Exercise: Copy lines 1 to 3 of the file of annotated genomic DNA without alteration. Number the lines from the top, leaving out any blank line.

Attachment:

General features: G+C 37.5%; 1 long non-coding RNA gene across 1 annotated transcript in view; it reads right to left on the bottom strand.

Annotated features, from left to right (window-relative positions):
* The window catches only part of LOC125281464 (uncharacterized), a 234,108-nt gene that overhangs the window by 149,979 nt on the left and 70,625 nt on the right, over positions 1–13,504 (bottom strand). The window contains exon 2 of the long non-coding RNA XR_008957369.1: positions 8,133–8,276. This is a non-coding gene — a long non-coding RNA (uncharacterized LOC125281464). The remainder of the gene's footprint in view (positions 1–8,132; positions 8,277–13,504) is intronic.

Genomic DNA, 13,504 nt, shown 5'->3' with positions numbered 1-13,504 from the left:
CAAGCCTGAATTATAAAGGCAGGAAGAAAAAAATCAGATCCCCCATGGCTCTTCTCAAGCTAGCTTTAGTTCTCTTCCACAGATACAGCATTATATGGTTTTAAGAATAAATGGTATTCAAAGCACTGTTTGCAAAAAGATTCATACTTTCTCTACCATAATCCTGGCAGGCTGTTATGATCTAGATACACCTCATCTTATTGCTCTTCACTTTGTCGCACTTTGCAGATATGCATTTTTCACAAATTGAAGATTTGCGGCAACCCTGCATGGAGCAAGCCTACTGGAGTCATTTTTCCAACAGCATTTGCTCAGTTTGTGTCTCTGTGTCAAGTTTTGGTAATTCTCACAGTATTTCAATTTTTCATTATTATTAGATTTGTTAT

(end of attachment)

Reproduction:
General features: G+C 37.5%; 1 long non-coding RNA gene across 1 annotated transcript in view; it reads right to left on the bottom strand.

Annotated features, from left to right (window-relative positions):
* The window catches only part of LOC125281464 (uncharacterized), a 234,108-nt gene that overhangs the window by 149,979 nt on the left and 70,625 nt on the right, over positions 1–13,504 (bottom strand). The window contains exon 2 of the long non-coding RNA XR_008957369.1: positions 8,133–8,276. This is a non-coding gene — a long non-coding RNA (uncharacterized LOC125281464). The remainder of the gene's footprint in view (positions 1–8,132; positions 8,277–13,504) is intronic.